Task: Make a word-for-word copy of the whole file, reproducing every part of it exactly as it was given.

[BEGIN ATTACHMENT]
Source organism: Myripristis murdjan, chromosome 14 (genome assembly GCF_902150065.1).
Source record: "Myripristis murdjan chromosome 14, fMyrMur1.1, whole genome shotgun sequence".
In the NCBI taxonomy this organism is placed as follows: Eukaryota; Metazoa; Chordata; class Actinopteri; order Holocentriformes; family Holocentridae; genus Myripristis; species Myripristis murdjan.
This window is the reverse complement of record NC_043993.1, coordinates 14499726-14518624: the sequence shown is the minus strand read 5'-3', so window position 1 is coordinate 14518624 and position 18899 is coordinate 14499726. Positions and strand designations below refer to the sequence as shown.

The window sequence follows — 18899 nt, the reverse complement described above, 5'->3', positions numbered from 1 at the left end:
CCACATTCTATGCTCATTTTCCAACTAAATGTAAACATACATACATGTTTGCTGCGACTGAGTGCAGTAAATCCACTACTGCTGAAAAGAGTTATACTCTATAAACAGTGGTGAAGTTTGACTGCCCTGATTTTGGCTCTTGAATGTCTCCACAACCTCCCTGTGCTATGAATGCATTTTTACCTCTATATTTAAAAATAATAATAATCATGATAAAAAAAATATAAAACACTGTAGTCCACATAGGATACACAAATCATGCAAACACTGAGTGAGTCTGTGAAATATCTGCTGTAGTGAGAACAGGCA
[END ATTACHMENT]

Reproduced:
Source organism: Myripristis murdjan, chromosome 14 (genome assembly GCF_902150065.1).
Source record: "Myripristis murdjan chromosome 14, fMyrMur1.1, whole genome shotgun sequence".
In the NCBI taxonomy this organism is placed as follows: Eukaryota; Metazoa; Chordata; class Actinopteri; order Holocentriformes; family Holocentridae; genus Myripristis; species Myripristis murdjan.
This window is the reverse complement of record NC_043993.1, coordinates 14499726-14518624: the sequence shown is the minus strand read 5'-3', so window position 1 is coordinate 14518624 and position 18899 is coordinate 14499726. Positions and strand designations below refer to the sequence as shown.

The window sequence follows — 18899 nt, the reverse complement described above, 5'->3', positions numbered from 1 at the left end:
CCACATTCTATGCTCATTTTCCAACTAAATGTAAACATACATACATGTTTGCTGCGACTGAGTGCAGTAAATCCACTACTGCTGAAAAGAGTTATACTCTATAAACAGTGGTGAAGTTTGACTGCCCTGATTTTGGCTCTTGAATGTCTCCACAACCTCCCTGTGCTATGAATGCATTTTTACCTCTATATTTAAAAATAATAATAATCATGATAAAAAAAATATAAAACACTGTAGTCCACATAGGATACACAAATCATGCAAACACTGAGTGAGTCTGTGAAATATCTGCTGTAGTGAGAACAGGCA